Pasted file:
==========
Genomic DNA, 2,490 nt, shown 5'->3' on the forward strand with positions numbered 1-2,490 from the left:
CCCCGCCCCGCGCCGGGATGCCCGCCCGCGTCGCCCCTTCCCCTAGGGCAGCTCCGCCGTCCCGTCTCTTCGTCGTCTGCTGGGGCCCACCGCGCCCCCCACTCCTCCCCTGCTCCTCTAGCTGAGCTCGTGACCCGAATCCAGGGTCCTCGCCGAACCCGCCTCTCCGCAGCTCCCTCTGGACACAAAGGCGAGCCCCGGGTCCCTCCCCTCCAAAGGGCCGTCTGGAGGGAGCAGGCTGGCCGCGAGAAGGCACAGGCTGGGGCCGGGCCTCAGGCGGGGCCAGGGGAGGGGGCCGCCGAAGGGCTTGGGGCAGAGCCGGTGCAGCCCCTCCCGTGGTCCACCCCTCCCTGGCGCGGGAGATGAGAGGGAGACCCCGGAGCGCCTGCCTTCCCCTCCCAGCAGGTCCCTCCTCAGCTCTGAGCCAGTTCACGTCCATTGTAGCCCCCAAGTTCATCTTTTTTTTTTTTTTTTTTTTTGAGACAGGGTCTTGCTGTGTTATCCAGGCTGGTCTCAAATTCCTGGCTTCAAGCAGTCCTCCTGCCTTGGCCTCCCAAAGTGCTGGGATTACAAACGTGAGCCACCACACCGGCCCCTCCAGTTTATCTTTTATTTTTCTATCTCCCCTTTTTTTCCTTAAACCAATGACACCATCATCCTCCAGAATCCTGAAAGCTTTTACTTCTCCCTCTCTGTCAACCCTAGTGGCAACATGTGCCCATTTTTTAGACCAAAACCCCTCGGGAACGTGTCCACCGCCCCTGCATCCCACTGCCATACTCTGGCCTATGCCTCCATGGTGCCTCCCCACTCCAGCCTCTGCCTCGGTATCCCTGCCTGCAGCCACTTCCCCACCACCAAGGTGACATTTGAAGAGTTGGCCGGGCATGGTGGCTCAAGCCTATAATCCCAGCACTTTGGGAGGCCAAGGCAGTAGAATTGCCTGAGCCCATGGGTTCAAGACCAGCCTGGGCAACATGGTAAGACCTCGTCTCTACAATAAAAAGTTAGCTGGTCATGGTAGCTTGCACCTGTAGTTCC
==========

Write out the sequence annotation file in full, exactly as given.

Genomic DNA, 2,490 nt, shown 5'->3' on the forward strand with positions numbered 1-2,490 from the left:
CCCCGCCCCGCGCCGGGATGCCCGCCCGCGTCGCCCCTTCCCCTAGGGCAGCTCCGCCGTCCCGTCTCTTCGTCGTCTGCTGGGGCCCACCGCGCCCCCCACTCCTCCCCTGCTCCTCTAGCTGAGCTCGTGACCCGAATCCAGGGTCCTCGCCGAACCCGCCTCTCCGCAGCTCCCTCTGGACACAAAGGCGAGCCCCGGGTCCCTCCCCTCCAAAGGGCCGTCTGGAGGGAGCAGGCTGGCCGCGAGAAGGCACAGGCTGGGGCCGGGCCTCAGGCGGGGCCAGGGGAGGGGGCCGCCGAAGGGCTTGGGGCAGAGCCGGTGCAGCCCCTCCCGTGGTCCACCCCTCCCTGGCGCGGGAGATGAGAGGGAGACCCCGGAGCGCCTGCCTTCCCCTCCCAGCAGGTCCCTCCTCAGCTCTGAGCCAGTTCACGTCCATTGTAGCCCCCAAGTTCATCTTTTTTTTTTTTTTTTTTTTTGAGACAGGGTCTTGCTGTGTTATCCAGGCTGGTCTCAAATTCCTGGCTTCAAGCAGTCCTCCTGCCTTGGCCTCCCAAAGTGCTGGGATTACAAACGTGAGCCACCACACCGGCCCCTCCAGTTTATCTTTTATTTTTCTATCTCCCCTTTTTTTCCTTAAACCAATGACACCATCATCCTCCAGAATCCTGAAAGCTTTTACTTCTCCCTCTCTGTCAACCCTAGTGGCAACATGTGCCCATTTTTTAGACCAAAACCCCTCGGGAACGTGTCCACCGCCCCTGCATCCCACTGCCATACTCTGGCCTATGCCTCCATGGTGCCTCCCCACTCCAGCCTCTGCCTCGGTATCCCTGCCTGCAGCCACTTCCCCACCACCAAGGTGACATTTGAAGAGTTGGCCGGGCATGGTGGCTCAAGCCTATAATCCCAGCACTTTGGGAGGCCAAGGCAGTAGAATTGCCTGAGCCCATGGGTTCAAGACCAGCCTGGGCAACATGGTAAGACCTCGTCTCTACAATAAAAAGTTAGCTGGTCATGGTAGCTTGCACCTGTAGTTCC